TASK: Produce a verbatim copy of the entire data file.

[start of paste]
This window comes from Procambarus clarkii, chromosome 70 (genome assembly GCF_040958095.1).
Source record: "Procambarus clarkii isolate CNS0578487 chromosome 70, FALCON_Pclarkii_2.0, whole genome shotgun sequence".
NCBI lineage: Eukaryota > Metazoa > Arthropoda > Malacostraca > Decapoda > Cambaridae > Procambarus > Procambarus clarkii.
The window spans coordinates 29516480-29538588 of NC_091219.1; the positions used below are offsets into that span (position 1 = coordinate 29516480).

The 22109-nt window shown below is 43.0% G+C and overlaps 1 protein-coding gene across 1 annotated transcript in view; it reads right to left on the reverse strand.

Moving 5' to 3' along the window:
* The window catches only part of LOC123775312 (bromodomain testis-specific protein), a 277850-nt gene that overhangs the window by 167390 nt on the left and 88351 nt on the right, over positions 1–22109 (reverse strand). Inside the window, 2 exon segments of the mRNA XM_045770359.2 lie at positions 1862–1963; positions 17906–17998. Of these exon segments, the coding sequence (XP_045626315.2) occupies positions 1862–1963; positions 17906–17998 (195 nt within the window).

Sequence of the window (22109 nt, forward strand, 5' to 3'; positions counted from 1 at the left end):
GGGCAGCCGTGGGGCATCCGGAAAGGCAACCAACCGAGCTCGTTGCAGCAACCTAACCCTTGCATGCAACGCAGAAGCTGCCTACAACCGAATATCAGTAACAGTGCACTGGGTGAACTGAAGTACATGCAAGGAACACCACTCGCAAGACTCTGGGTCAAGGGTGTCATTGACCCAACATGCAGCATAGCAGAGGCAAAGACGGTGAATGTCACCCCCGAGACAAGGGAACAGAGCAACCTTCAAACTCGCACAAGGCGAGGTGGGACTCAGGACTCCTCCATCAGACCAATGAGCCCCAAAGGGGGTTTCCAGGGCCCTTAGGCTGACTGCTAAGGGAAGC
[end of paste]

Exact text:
This window comes from Procambarus clarkii, chromosome 70 (genome assembly GCF_040958095.1).
Source record: "Procambarus clarkii isolate CNS0578487 chromosome 70, FALCON_Pclarkii_2.0, whole genome shotgun sequence".
NCBI lineage: Eukaryota > Metazoa > Arthropoda > Malacostraca > Decapoda > Cambaridae > Procambarus > Procambarus clarkii.
The window spans coordinates 29516480-29538588 of NC_091219.1; the positions used below are offsets into that span (position 1 = coordinate 29516480).

The 22109-nt window shown below is 43.0% G+C and overlaps 1 protein-coding gene across 1 annotated transcript in view; it reads right to left on the reverse strand.

Moving 5' to 3' along the window:
* The window catches only part of LOC123775312 (bromodomain testis-specific protein), a 277850-nt gene that overhangs the window by 167390 nt on the left and 88351 nt on the right, over positions 1–22109 (reverse strand). Inside the window, 2 exon segments of the mRNA XM_045770359.2 lie at positions 1862–1963; positions 17906–17998. Of these exon segments, the coding sequence (XP_045626315.2) occupies positions 1862–1963; positions 17906–17998 (195 nt within the window).

Sequence of the window (22109 nt, forward strand, 5' to 3'; positions counted from 1 at the left end):
GGGCAGCCGTGGGGCATCCGGAAAGGCAACCAACCGAGCTCGTTGCAGCAACCTAACCCTTGCATGCAACGCAGAAGCTGCCTACAACCGAATATCAGTAACAGTGCACTGGGTGAACTGAAGTACATGCAAGGAACACCACTCGCAAGACTCTGGGTCAAGGGTGTCATTGACCCAACATGCAGCATAGCAGAGGCAAAGACGGTGAATGTCACCCCCGAGACAAGGGAACAGAGCAACCTTCAAACTCGCACAAGGCGAGGTGGGACTCAGGACTCCTCCATCAGACCAATGAGCCCCAAAGGGGGTTTCCAGGGCCCTTAGGCTGACTGCTAAGGGAAGC